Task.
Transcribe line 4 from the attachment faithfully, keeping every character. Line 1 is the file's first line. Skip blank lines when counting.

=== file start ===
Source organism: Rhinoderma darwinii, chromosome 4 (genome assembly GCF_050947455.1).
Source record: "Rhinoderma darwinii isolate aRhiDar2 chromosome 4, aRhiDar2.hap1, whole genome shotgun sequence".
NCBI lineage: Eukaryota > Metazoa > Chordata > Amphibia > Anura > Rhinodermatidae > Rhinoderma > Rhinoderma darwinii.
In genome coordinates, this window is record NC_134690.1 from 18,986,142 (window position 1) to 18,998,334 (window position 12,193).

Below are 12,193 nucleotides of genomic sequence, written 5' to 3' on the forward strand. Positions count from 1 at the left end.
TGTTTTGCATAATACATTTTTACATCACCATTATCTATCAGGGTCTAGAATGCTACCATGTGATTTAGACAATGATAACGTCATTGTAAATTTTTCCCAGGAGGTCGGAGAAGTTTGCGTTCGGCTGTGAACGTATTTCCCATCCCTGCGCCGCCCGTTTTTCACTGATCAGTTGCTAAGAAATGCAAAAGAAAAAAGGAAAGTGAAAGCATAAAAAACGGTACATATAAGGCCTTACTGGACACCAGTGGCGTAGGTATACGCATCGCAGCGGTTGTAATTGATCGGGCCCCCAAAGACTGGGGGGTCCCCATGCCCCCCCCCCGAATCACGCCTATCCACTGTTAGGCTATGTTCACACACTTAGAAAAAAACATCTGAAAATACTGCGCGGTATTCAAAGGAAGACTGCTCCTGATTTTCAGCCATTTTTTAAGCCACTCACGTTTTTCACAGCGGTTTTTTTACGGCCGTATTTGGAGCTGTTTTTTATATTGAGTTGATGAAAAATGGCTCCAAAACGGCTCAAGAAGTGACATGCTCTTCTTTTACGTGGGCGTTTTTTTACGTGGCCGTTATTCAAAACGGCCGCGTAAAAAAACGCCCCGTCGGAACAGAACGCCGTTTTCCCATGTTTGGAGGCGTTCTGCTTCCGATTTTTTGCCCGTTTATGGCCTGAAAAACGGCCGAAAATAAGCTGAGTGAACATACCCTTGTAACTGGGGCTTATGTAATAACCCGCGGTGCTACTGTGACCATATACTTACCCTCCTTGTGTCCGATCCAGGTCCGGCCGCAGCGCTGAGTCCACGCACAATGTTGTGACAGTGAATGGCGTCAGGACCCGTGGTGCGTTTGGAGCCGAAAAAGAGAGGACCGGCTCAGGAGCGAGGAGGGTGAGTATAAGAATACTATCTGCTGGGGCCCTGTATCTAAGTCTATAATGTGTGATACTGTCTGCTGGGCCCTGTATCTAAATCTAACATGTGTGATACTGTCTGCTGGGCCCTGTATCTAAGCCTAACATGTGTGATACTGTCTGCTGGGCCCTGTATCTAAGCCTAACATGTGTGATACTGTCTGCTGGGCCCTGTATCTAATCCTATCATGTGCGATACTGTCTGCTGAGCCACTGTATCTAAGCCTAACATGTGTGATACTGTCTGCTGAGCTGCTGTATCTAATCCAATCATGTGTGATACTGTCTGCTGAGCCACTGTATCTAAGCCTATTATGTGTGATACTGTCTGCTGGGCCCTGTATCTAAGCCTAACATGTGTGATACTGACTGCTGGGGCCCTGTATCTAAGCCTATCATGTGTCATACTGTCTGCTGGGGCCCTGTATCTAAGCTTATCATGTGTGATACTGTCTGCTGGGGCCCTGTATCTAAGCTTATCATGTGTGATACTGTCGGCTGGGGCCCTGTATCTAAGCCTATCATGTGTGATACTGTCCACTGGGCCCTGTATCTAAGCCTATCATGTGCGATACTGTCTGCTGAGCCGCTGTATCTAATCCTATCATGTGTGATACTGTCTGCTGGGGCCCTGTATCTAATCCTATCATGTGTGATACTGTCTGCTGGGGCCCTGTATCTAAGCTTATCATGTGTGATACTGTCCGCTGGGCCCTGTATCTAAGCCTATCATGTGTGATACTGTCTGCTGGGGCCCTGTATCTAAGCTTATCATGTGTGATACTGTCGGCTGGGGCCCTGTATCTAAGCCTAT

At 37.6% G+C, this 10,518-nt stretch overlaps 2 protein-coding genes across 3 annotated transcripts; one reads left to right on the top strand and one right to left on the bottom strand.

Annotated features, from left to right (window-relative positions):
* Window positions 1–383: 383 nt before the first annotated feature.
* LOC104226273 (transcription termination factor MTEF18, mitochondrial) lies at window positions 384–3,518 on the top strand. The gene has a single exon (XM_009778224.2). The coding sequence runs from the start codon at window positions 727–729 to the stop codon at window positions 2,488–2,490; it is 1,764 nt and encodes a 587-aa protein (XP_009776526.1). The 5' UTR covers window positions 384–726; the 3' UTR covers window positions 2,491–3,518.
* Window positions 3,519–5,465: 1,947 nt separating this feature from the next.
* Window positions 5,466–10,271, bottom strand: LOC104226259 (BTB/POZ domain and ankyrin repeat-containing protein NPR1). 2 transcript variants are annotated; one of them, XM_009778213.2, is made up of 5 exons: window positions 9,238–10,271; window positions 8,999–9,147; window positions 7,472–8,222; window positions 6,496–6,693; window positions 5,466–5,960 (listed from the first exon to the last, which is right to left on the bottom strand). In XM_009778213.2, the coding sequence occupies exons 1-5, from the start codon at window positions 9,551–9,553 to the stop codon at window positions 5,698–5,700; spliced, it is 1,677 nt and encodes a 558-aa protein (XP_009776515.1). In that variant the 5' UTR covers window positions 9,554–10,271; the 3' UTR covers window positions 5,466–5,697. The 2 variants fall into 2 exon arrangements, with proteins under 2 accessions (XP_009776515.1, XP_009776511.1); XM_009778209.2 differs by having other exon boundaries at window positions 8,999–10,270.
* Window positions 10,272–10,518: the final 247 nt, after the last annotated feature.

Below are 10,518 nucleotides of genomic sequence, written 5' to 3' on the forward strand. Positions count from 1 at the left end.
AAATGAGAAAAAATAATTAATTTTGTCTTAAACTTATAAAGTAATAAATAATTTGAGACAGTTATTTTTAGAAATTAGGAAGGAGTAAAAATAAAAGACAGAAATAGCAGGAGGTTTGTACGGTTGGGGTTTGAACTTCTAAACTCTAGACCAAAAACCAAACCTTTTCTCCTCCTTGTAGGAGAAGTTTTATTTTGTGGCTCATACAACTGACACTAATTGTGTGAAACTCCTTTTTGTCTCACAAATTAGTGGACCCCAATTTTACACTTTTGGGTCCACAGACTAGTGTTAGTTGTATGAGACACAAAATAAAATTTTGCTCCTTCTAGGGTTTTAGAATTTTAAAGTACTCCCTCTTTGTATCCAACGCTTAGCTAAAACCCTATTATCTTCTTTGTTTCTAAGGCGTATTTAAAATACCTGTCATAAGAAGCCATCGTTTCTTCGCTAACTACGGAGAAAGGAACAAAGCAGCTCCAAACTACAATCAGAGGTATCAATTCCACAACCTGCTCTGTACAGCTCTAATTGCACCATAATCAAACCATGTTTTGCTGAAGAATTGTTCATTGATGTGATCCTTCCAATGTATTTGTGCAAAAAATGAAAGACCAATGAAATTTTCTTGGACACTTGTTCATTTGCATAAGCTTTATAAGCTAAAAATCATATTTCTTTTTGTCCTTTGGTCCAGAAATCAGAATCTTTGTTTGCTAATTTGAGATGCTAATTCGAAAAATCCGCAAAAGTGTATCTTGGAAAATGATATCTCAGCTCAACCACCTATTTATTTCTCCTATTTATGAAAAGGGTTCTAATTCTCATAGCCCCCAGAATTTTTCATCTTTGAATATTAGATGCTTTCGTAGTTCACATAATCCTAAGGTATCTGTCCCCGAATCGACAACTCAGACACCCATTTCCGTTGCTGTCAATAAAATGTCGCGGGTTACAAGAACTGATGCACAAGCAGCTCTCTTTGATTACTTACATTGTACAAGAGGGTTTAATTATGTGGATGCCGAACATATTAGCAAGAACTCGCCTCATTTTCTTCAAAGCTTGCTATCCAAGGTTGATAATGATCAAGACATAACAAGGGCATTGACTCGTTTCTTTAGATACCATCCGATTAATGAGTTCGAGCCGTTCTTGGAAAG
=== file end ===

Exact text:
In genome coordinates, this window is record NC_134690.1 from 18,986,142 (window position 1) to 18,998,334 (window position 12,193).